People often ask why I focus a lot on commodities (like oil, gold, wheat, gas, etc.). But the thing is, I don’t have a certain bias towards commodities, I have a bias for maximizing upside while minimizing downside.
Let me explain…
As you well know, a stock can go to zero. Sure, there are many times when a stock is trading at less than the value if it were to be liquidated (and those are often excellent buys!), but you can never know for sure.
A commodity on the other hand, can NEVER go to zero. The basket of commodities traded in Chicago futures pits are specially selected for the fact they are deemed essential for our way of life to function. Food, energy, industrial metals etc.
This means, they will ALWAYS have a value and therefore, they can NEVER go broke.
And this is the important part: from a trader’s perspective therefore, there is a strict limit on the downside.
In this regard, commodities are subject to something called ‘elasticity’. Dear reader, elasticity, if understood, can be a license to print money.
Here’s what ‘elasticity’ effectively means. There is a price range in something that displays elasticity, hence the name; it stretches only so far before it has to be snapped back to the starting point like a piece of elastic. It’s effectively a law of nature.
Let’s take the drastic fluctuations in the price of oil over the last year; we’ve seen it move between around $140 and $30 a barrel!
At $140, the world couldn’t function. It was at a point where oil-related activities simply weren’t economical to the point where it wasn’t practical to conduct those activities as much. Take a look at how you as a simple individual reacted to that oil spike; you tried not to drive as much, right? Or maybe you bought a car with lower gas mileage.
So it’s a self-correcting force.
Now, of course, the piece of elastic can stretch both ways; down as well as up. Over winter the price of oil sunk to $32 a barrel at its low point and I practically begged readers to back up the truck to buy the stuff (oil is now over $70 a barrel). You see, just as the consumers of oil can’t function at $140 oil, the oil producers can’t function at $32 oil when it comes to the cost of exploration and digging the stuff up.
The result was the oil companies simply stopped drilling and that sent the price back up.
Now this is interesting: microprocessors, though not listed on the commodity exchange, in my view should be because these days, they are essential for our way of life.
Also, because microprocessors display elasticity. For different reasons though…
As you may well know, Moore’s Law explains how microprocessors are continually becoming more powerful, thereby making the older microprocessor obsolete. This obsolescence is effectively adding to the supply, thereby lowering the price (price is determined by supply and demand, right?).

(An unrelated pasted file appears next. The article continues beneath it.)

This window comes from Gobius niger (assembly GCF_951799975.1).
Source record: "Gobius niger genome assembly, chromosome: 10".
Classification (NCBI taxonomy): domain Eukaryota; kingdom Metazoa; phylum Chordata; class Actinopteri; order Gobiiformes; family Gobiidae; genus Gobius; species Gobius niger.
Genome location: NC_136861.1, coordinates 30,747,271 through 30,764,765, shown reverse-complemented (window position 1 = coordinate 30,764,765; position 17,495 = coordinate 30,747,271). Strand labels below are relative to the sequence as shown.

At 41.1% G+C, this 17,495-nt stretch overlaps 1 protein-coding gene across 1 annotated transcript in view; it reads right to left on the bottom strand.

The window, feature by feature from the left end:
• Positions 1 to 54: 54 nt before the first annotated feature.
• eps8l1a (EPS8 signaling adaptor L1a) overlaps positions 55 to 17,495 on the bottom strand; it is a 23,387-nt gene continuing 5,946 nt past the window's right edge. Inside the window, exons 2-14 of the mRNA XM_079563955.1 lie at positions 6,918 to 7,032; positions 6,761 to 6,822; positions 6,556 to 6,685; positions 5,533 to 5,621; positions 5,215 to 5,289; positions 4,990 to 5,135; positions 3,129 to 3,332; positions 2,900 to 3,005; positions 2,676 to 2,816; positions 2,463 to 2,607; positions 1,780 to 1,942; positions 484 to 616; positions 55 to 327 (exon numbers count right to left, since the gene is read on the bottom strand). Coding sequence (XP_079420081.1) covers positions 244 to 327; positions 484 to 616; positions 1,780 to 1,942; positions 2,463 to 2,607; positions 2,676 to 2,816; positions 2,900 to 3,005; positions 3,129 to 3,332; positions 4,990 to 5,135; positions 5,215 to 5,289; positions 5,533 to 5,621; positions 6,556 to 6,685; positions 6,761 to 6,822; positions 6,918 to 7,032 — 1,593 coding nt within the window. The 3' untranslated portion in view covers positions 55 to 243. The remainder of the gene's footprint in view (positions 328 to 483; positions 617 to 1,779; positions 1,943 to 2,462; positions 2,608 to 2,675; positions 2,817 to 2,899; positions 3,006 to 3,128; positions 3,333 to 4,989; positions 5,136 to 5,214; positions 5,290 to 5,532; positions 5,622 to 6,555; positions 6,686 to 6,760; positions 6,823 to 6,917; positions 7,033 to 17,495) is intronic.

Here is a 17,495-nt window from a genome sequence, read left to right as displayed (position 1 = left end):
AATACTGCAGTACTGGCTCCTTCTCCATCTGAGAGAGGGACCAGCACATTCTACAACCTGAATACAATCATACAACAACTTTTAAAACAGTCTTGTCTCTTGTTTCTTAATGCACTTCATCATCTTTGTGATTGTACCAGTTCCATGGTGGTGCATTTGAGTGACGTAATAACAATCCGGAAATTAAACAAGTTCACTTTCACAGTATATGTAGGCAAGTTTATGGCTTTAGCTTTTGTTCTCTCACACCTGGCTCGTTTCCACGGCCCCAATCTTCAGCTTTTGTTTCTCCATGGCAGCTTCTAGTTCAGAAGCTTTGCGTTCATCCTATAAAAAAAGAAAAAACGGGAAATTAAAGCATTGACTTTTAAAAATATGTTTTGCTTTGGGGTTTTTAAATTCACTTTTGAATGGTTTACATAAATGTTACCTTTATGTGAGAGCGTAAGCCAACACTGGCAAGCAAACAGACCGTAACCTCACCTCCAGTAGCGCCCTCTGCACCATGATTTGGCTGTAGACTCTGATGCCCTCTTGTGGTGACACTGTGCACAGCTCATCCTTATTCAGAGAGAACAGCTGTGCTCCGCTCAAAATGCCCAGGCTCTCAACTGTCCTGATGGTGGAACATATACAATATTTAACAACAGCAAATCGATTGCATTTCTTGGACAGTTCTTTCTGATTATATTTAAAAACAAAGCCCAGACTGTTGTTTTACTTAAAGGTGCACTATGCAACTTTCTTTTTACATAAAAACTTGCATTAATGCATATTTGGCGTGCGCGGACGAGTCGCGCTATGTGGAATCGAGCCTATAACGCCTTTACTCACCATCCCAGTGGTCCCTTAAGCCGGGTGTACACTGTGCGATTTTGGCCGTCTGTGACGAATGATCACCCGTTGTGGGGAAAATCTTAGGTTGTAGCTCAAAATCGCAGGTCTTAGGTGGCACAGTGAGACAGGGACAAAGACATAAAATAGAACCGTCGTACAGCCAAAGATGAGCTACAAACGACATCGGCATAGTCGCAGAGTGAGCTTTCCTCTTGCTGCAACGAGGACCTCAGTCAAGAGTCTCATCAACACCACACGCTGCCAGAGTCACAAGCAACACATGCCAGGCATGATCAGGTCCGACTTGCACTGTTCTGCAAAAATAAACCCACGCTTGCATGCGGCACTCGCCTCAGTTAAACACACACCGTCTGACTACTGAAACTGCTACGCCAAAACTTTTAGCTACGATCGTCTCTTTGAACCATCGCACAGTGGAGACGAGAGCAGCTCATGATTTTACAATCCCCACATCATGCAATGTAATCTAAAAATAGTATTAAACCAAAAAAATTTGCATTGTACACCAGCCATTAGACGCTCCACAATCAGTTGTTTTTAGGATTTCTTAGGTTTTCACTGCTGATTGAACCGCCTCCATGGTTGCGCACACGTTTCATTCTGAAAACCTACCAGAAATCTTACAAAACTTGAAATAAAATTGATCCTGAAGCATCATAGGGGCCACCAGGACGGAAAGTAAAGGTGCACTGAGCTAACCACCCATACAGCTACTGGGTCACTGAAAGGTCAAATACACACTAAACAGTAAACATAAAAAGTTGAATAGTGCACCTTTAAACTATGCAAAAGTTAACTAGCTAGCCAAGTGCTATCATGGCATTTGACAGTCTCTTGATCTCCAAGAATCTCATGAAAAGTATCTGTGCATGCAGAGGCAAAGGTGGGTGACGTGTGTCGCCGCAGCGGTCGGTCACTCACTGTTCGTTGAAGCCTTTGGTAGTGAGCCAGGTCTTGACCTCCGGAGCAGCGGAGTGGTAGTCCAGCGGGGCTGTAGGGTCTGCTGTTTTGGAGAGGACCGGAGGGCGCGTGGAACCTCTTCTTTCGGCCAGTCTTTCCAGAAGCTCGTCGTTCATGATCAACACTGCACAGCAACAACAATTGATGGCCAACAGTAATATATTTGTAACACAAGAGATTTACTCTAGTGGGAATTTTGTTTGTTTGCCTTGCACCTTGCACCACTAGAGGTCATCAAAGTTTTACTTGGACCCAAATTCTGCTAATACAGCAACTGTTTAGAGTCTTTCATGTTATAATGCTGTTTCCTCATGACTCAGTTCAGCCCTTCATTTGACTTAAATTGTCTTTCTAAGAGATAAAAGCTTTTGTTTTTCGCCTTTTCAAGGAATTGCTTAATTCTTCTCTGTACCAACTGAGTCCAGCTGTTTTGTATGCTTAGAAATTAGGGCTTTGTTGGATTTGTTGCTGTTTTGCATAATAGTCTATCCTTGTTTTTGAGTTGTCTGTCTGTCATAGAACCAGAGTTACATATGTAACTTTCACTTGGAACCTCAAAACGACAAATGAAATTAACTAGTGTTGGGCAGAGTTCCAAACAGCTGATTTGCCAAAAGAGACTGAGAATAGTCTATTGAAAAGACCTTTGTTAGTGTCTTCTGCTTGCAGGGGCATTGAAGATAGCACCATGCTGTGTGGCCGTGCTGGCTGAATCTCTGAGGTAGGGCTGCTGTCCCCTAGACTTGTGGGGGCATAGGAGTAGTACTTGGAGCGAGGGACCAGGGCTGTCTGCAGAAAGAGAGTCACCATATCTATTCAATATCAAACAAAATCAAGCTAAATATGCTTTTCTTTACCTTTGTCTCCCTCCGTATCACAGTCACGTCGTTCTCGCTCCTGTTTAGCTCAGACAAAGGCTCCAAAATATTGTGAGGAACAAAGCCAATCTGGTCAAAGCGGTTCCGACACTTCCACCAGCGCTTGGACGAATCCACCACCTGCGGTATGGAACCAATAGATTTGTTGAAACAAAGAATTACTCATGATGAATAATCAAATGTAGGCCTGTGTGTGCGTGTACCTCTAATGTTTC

But here’s the thing. Industry then finds a use for the outdated processors, thus causing demand to rise and this corrects the price back up. Last Christmas, I couldn’t believe the fact I was able to get my son a genuine pair of night-vision goggles from Wal-Mart! I thought it was a gimmick substitute, but they were once military grade and the real deal. This is a result of the elasticity in the microchip market.
Keep a close eye on microprocessor manufacturers stock prices. You will see a perpetual fluctuation on these prices because of elasticity and you can therefore profit greatly by buying at the lows and selling at the highs.
So why doesn’t everyone give up work and trade commodities then?
Well, one reason is because people are scared away by the image they have of being such risky assets. And in the hands of amateurs, they really are like giving a machine gun to a monkey, but we aren’t amateurs…
You see, while the price of a commodity can’t go to zero, it can certainly go down and in the process, cost the purchaser a lot of money. That’s why my solution is to be on the long side of a commodity trade (rarely the short side) when it gets terribly beaten down.
Take the example of oil. When it was $30 a barrel, the commodities futures would be prices at 3000. That is 3000 points.
So, we know that oil could not go to zero, right? We also know that at these stupidly low prices it would only be a question of time before elasticity kicked in and snapped it back up, right?
So the risk we have is this: do we have enough money to hang in there and wait if the market continues to go against us? It could take months for this correction after all.
Because we know oil can’t go to zero, we therefore have a defined downside from 3000. If I bet $10 for every point, I have to face a maximum running loss of $30,000 (and that’s being stupid because of course oil can never be this price).
But on the upside, I could make well over $40,000 as and when elasticity kicks in.
So going long on commodities when they’re particularly unloved by the market and are therefore at prices which make their extraction process unviable is a sure way to make money.
You usually know when that time has come because everyone will think you’re an idiot for buying.
Does that answer the question?
Until next time,